I would never say that my life is simple, but I do think my zero waste practices have become so. Each day, my routines are rarely more complicated than remembering a metal fork when I go out to eat, grabbing a few produce bags on the way out the door to the grocery, and putting food scraps in the compost bin while making dinner instead of in the trash can. We’d have to take out the trash, anyway; now we just take out the compost, too.

How about you—simple, complicated, easy, stressful, somewhere in the middle? 

More essays and thoughts like these, here.

(Photographs by Anna Zajac for Litterless).

On Environmentalism and Joy

On environmentalism, self-reliance, community, and joy | Litterless

To be an environmentalist means to take on a certain measure of the world’s burdens. If that seems like a raw deal, well, even so we wouldn’t have it any other way. And yet, after recent depressing ruminations on the state of the climate and affairs generally, I thought it was only fair to give equal airtime to the flip side: joy. Though this may not be the case for you, for me living sustainably has meant shifting many aspects of my life in a way that has made my whole life better, not just my environmental impact.

Biking and walking places instead of driving is one of the truest pleasures I know - the added exercise, the wind on my cheeks, the leaves underfoot. When I lived in Chicago, I commuted a half hour by foot each way nearly every single day, even during the winter. (If you’re curious about walk commuting, I wrote more about my experiences - and best practices - here). The morning walk was a time to gear up for the day, and the evening walk a time to process the workday and leave it behind for the night.

Now, in Madison, I love the feeling of soaring on bike pedals on the way to the grocery store or having twenty minutes to soak up the view of the lake while walking to yoga. My partner bikes to work most days, too, and has implemented a rule for himself: if he’s not sure whether to bike or drive that day, biking will always feel better. Driving is convenient, and for some people and places, necessary. But how much better it feels to get somewhere myself - I’d do it this way even if cars ran on fairy dust instead of fossil fuels.

When we do have to drive somewhere, I’m learning that carpooling with friends to a get-together instead of driving separately means more time spent with friends and less time fast-forwarding through podcast ads. Alongside the slight inconvenience of having to coordinate schedules and set aside more time to get to our location, carpooling also means closeness and piling into a car together and asking about each others’ days, instead of going it alone.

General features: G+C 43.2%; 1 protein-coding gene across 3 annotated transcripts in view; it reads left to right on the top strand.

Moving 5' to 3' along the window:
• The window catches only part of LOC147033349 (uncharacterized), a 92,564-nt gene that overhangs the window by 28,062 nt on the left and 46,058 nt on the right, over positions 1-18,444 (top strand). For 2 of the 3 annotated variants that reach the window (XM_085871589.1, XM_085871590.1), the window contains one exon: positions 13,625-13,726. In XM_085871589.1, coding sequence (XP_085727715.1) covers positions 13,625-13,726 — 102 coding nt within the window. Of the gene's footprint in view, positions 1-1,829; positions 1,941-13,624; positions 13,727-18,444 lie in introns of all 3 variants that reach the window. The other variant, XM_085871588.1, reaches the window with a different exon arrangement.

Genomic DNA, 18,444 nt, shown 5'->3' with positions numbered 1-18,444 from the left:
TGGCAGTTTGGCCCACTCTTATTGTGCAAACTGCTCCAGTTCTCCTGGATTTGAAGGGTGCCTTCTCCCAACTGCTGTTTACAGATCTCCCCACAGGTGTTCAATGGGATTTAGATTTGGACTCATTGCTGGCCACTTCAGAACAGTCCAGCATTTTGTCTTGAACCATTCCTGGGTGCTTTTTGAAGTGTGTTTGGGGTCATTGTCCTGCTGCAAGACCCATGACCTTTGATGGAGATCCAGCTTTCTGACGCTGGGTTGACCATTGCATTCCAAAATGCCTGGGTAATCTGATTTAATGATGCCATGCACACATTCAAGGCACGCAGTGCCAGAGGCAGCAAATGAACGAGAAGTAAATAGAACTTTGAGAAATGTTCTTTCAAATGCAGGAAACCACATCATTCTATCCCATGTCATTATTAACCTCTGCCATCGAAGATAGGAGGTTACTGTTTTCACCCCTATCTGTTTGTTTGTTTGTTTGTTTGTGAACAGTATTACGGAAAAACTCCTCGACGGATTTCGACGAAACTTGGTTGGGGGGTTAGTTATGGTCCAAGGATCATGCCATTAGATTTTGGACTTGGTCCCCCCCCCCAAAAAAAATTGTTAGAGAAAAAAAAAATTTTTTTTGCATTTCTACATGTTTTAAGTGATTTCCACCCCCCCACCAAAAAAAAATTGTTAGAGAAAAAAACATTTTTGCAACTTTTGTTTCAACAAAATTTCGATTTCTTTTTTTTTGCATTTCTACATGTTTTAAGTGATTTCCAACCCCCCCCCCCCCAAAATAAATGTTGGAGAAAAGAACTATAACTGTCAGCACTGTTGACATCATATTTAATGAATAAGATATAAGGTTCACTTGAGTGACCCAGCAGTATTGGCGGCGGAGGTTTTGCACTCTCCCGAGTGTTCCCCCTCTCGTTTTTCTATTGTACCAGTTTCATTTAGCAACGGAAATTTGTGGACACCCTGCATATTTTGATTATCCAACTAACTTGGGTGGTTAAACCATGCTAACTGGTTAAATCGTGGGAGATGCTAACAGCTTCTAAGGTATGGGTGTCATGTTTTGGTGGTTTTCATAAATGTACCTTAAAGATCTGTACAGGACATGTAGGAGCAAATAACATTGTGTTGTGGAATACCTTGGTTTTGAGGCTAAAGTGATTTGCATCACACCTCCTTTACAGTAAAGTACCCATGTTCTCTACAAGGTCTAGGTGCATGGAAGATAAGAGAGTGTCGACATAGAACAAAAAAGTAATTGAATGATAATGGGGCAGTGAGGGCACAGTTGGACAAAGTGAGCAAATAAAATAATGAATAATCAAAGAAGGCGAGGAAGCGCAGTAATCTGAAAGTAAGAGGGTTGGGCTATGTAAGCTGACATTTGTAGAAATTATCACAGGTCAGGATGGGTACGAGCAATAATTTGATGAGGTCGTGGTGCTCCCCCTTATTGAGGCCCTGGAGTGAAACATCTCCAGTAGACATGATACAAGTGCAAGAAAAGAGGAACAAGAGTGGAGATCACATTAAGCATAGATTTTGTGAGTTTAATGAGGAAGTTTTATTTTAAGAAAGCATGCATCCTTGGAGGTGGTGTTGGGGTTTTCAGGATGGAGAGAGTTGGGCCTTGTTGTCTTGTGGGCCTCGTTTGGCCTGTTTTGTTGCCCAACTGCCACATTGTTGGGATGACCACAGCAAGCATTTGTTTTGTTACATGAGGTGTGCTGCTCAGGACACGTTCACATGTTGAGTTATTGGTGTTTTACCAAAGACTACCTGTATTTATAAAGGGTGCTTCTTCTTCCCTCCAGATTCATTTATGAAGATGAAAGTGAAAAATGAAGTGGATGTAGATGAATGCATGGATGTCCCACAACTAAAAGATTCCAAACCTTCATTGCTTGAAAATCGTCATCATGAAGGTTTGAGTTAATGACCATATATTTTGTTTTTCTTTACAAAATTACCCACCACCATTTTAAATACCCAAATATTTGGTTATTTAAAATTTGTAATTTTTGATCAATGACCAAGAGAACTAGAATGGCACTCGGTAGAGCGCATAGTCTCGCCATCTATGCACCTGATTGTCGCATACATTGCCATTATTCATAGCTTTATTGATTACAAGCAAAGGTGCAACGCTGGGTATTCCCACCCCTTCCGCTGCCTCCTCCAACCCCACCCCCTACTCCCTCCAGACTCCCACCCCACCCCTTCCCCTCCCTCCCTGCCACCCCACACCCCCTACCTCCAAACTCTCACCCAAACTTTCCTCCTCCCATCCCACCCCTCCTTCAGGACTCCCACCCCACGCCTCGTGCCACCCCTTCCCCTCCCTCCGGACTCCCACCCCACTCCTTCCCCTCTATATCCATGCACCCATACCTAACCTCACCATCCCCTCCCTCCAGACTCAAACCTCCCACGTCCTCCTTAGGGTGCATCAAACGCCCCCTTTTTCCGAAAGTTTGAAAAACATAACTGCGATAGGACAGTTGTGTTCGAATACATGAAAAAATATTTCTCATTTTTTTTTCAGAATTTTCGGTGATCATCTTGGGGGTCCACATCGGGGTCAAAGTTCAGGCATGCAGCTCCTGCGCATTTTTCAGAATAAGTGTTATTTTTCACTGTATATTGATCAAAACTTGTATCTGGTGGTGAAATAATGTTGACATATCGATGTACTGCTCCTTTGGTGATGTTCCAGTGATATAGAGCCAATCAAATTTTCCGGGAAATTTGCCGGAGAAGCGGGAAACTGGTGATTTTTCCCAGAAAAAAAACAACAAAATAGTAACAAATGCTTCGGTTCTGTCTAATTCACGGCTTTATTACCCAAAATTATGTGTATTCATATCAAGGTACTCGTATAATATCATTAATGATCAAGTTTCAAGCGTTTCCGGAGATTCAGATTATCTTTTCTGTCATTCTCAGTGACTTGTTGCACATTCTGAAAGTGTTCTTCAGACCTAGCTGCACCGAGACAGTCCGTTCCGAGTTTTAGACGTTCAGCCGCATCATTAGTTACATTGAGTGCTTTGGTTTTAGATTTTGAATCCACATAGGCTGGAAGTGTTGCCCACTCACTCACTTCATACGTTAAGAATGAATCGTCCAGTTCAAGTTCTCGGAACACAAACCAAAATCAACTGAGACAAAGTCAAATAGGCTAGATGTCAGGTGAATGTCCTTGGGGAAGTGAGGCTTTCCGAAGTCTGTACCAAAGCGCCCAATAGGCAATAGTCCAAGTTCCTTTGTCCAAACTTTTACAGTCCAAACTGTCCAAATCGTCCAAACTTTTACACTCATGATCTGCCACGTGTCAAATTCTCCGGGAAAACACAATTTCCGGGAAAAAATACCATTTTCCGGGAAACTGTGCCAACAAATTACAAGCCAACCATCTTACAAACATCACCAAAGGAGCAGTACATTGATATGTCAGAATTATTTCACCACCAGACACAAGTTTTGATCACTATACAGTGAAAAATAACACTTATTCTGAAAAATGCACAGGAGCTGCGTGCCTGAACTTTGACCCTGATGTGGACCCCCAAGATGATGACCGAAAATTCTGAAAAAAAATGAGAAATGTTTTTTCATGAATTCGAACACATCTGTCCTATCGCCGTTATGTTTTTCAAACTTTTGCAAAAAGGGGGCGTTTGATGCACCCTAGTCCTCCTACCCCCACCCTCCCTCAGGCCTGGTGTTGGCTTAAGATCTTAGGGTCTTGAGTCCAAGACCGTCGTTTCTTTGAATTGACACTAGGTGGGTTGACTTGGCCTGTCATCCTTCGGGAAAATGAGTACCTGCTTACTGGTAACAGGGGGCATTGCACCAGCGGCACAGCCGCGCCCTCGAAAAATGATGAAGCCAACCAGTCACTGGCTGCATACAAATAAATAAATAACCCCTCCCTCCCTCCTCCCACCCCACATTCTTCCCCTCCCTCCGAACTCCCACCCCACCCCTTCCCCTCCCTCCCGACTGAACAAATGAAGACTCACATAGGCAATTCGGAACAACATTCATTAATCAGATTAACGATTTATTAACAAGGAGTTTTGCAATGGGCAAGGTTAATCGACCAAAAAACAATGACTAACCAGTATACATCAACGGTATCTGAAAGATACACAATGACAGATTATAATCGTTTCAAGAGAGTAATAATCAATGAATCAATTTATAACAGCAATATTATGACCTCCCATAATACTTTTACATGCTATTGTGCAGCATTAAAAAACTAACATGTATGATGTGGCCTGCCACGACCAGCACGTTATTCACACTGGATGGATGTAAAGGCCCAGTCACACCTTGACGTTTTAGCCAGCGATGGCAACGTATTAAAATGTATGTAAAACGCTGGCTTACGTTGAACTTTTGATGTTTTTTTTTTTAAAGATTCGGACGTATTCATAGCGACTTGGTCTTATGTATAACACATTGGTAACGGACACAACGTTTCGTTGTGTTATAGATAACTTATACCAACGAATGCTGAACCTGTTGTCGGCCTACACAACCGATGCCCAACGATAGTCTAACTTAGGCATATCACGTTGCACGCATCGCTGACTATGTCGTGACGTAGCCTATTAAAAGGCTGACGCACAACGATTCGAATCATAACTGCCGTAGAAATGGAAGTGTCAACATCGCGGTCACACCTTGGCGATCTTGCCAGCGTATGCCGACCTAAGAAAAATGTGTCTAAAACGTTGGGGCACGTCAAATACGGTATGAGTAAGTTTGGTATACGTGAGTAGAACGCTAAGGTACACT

And that is maybe the crux of it: the most unexpected benefit of zero waste for me has been how much it has meant learning to lean on myself, my friends, and my community, and how much doing so has improved my life. So much of what is sold to us as convenience can have the effect of encouraging us to believe we can’t do things for ourselves, that the things we need can only be found in stores. Choosing to try to buy less and to waste less means taking back some of that power. I can buy canned pumpkin, or I can make pumpkin purée from a whole pumpkin and in doing so learn something about cooking and about self-reliance.

On environmentalism, self-reliance, community, and joy | Litterless

To me, zero waste means gratefully accepting a friend’s old toaster instead of buying a new one, hosting a community swap, giving away extra food before leaving on vacation, and texting friends about extra zero waste gear to ask, “Do you have a use for this?” It means a simmering pot of cinnamon-scented applesauce bubbling away on the stove instead of a plastic jar of Mott’s, having a friendly conversation with a barista when I hand over my reusable mug, browsing thrift shops with a pal, and making homemade gnocchi on a Saturday afternoon instead of picking up a plastic package of it. (Note: homemade gnocchi is so good, and surprisingly not really that hard to make).

I could buy canned pumpkin, buy applesauce, buy gnocchi, buy a toaster, buy new clothing, and buy coffee in a paper cup. Of course I could, and sometimes I do. But instead of buying something that’s packaged or brand-new, I can often make it or find it in my community. Doing so over and over and over again throughout the years has instilled in me a sense of security I didn’t have before. I can support myself, and when I can’t, the people around me can.